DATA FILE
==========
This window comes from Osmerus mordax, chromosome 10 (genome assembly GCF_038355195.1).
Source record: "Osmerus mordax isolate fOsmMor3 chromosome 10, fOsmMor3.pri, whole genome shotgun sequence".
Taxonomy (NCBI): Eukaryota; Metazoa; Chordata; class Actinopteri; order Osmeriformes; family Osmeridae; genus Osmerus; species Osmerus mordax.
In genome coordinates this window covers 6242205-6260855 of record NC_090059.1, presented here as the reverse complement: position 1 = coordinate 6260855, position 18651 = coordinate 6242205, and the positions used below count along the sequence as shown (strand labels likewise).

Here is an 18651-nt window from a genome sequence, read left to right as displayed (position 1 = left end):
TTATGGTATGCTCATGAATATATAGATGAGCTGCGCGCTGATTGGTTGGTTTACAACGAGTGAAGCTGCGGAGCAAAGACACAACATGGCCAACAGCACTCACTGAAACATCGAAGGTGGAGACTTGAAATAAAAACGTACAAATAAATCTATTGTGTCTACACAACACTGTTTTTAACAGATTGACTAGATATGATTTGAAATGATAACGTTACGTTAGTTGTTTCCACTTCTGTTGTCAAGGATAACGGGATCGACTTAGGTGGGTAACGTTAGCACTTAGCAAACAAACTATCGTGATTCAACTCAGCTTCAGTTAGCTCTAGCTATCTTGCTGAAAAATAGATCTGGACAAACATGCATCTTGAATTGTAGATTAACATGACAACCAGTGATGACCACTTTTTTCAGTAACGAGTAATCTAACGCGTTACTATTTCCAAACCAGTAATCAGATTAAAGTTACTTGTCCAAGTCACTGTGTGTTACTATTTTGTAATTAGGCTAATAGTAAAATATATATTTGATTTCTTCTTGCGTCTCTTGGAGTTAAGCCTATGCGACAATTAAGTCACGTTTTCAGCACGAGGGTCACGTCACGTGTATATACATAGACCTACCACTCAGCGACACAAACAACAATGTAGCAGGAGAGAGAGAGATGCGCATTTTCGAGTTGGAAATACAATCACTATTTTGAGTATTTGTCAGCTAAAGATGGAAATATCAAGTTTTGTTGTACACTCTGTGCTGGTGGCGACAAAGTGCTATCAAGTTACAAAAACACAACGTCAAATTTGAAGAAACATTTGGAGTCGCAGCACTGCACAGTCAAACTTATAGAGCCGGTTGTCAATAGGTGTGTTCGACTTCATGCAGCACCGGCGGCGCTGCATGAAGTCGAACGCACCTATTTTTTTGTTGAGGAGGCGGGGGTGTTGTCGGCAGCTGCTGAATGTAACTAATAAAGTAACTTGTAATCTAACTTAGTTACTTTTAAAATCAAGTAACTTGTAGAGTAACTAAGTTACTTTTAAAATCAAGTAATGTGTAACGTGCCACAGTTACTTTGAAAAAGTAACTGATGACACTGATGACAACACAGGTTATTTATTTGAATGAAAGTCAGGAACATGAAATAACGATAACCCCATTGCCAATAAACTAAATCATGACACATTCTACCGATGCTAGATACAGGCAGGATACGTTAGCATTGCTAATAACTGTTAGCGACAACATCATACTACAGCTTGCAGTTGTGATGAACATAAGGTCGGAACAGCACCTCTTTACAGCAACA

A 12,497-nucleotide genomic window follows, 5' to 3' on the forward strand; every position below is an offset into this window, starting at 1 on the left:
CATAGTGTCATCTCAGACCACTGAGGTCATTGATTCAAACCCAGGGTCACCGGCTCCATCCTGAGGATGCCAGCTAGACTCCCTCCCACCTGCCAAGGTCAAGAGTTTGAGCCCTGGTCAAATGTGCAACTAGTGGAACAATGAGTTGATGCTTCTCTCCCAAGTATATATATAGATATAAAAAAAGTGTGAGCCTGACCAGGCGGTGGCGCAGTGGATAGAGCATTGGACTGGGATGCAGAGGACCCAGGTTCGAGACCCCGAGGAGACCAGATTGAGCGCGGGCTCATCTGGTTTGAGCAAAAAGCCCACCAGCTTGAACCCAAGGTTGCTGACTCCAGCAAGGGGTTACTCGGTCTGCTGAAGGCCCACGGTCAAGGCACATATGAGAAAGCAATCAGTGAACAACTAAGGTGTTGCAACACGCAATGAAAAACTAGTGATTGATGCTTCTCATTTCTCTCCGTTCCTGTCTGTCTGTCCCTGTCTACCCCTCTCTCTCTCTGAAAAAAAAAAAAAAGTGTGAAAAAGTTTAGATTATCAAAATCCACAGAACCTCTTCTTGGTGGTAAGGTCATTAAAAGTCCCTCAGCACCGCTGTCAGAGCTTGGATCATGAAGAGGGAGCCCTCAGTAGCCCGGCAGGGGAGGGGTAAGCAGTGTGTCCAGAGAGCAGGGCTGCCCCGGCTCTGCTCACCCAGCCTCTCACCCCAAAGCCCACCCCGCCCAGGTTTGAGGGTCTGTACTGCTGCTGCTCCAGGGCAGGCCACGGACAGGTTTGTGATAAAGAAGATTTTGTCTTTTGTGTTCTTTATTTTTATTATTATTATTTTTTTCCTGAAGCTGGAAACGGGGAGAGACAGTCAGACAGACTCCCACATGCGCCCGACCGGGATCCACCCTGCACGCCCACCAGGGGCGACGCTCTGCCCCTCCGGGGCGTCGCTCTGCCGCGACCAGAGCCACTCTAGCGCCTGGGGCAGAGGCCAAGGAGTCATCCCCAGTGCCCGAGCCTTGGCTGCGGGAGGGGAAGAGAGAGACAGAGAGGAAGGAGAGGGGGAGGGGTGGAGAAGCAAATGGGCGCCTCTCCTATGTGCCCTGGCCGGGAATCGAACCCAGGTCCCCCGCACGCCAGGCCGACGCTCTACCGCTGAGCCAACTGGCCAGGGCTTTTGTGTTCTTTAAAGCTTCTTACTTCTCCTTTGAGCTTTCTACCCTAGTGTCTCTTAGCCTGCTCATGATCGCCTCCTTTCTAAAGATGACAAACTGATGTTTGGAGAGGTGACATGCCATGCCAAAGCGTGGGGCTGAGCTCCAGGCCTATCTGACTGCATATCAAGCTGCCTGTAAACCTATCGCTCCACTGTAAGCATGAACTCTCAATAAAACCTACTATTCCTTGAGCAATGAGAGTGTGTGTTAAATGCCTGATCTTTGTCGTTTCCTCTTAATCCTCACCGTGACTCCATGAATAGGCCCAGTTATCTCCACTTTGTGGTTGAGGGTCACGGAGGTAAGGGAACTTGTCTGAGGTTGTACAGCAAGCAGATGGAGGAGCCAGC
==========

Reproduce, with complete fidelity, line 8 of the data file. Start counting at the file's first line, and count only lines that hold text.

CATAGTGTCATCTCAGACCACTGAGGTCATTGATTCAAACCCAGGGTCACCGGCTCCATCCTGAGGATGCCAGCTAGACTCCCTCCCACCTGCCAAGGTCAAGAGTTTGAGCCCTGGTCAAATGTGCAACTAGTGGAACAATGAGTTGATGCTTCTCTCCCAAGTATATATATAGATATAAAAAAAGTGTGAGCCTGACCAGGCGGTGGCGCAGTGGATAGAGCATTGGACTGGGATGCAGAGGACCCAGGTTCGAGACCCCGAGGAGACCAGATTGAGCGCGGGCTCATCTGGTTTGAGCAAAAAGCCCACCAGCTTGAACCCAAGGTTGCTGACTCCAGCAAGGGGTTACTCGGTCTGCTGAAGGCCCACGGTCAAGGCACATATGAGAAAGCAATCAGTGAACAACTAAGGTGTTGCAACACGCAATGAAAAACTAGTGATTGATGCTTCTCATTTCTCTCCGTTCCTGTCTGTCTGTCCCTGTCTACCCCTCTCTCTCTCTGAAAAAAAAAAAAAAGTGTGAAAAAGTTTAGATTATCAAAATCCACAGAACCTCTTCTTGGTGGTAAGGTCATTAAAAGTCCCTCAGCACCGCTGTCAGAGCTTGGATCATGAAGAGGGAGCCCTCAGTAGCCCGGCAGGGGAGGGGTAAGCAGTGTGTCCAGAGAGCAGGGCTGCCCCGGCTCTGCTCACCCAGCCTCTCACCCCAAAGCCCACCCCGCCCAGGTTTGAGGGTCTGTACTGCTGCTGCTCCAGGGCAGGCCACGGACAGGTTTGTGATAAAGAAGATTTTGTCTTTTGTGTTCTTTATTTTTATTATTATTATTTTTTTCCTGAAGCTGGAAACGGGGAGAGACAGTCAGACAGACTCCCACATGCGCCCGACCGGGATCCACCCTGCACGCCCACCAGGGGCGACGCTCTGCCCCTCCGGGGCGTCGCTCTGCCGCGACCAGAGCCACTCTAGCGCCTGGGGCAGAGGCCAAGGAGTCATCCCCAGTGCCCGAGCCTTGGCTGCGGGAGGGGAAGAGAGAGACAGAGAGGAAGGAGAGGGGGAGGGGTGGAGAAGCAAATGGGCGCCTCTCCTATGTGCCCTGGCCGGGAATCGAACCCAGGTCCCCCGCACGCCAGGCCGACGCTCTACCGCTGAGCCAACTGGCCAGGGCTTTTGTGTTCTTTAAAGCTTCTTACTTCTCCTTTGAGCTTTCTACCCTAGTGTCTCTTAGCCTGCTCATGATCGCCTCCTTTCTAAAGATGACAAACTGATGTTTGGAGAGGTGACATGCCATGCCAAAGCGTGGGGCTGAGCTCCAGGCCTATCTGACTGCATATCAAGCTGCCTGTAAACCTATCGCTCCACTGTAAGCATGAACTCTCAATAAAACCTACTATTCCTTGAGCAATGAGAGTGTGTGTTAAATGCCTGATCTTTGTCGTTTCCTCTTAATCCTCACCGTGACTCCATGAATAGGCCCAGTTATCTCCACTTTGTGGTTGAGGGTCACGGAGGTAAGGGAACTTGTCTGAGGTTGTACAGCAAGCAGATGGAGGAGCCAGC